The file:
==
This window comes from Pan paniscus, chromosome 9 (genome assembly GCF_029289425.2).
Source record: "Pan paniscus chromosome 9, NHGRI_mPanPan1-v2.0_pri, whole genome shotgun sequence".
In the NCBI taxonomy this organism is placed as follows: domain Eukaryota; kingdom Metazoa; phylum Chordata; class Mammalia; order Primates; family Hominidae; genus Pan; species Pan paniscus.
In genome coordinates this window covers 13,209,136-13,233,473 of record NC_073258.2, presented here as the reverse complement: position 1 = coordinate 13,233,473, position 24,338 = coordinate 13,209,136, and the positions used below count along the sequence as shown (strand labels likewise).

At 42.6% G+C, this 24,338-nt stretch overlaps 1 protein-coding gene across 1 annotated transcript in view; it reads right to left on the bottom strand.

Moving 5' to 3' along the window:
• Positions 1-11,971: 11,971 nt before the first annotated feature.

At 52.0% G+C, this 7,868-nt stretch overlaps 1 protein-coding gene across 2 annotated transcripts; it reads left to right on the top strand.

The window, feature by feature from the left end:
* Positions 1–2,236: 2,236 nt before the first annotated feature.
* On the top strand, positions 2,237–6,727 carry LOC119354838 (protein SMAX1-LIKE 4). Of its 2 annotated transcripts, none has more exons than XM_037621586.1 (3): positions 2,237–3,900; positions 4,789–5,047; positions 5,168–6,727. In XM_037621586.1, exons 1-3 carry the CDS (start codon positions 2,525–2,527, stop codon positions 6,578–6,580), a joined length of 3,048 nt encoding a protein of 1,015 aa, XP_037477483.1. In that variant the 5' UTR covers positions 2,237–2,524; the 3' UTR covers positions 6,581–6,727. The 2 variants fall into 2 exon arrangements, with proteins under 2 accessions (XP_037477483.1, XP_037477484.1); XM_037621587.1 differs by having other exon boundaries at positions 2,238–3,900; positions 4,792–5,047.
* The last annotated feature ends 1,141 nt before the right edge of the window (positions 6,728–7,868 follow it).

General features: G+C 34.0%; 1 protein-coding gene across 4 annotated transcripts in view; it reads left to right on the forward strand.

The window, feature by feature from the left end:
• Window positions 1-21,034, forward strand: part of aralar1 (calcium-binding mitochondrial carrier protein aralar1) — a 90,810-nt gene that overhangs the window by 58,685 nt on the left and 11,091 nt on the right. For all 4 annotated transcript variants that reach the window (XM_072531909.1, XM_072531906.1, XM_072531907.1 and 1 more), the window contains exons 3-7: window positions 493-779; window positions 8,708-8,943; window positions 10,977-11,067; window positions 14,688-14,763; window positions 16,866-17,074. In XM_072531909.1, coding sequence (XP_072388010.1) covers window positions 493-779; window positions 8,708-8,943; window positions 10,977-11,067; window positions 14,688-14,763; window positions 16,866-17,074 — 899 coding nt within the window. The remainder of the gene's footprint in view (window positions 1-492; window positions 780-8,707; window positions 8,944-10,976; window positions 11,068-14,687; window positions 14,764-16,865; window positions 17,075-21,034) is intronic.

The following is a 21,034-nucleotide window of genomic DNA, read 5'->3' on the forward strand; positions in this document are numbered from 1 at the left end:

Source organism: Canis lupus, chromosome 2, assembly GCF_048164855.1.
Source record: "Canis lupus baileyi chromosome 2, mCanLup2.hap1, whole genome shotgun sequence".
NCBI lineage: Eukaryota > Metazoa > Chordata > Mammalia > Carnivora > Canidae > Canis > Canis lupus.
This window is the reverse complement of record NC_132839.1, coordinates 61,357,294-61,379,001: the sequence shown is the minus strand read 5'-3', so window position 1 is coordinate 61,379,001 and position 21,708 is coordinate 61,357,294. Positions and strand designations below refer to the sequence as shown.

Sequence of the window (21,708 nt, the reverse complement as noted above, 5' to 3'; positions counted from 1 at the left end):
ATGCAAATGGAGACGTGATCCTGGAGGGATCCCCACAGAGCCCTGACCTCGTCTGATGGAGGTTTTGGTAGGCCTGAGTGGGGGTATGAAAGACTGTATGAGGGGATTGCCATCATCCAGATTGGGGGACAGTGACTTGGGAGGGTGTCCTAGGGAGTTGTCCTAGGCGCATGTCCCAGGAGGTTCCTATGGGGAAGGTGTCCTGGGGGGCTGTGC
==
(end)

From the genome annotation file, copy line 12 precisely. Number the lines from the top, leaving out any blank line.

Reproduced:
* The last annotated feature ends 1,141 nt before the right edge of the window (positions 6,728–7,868 follow it).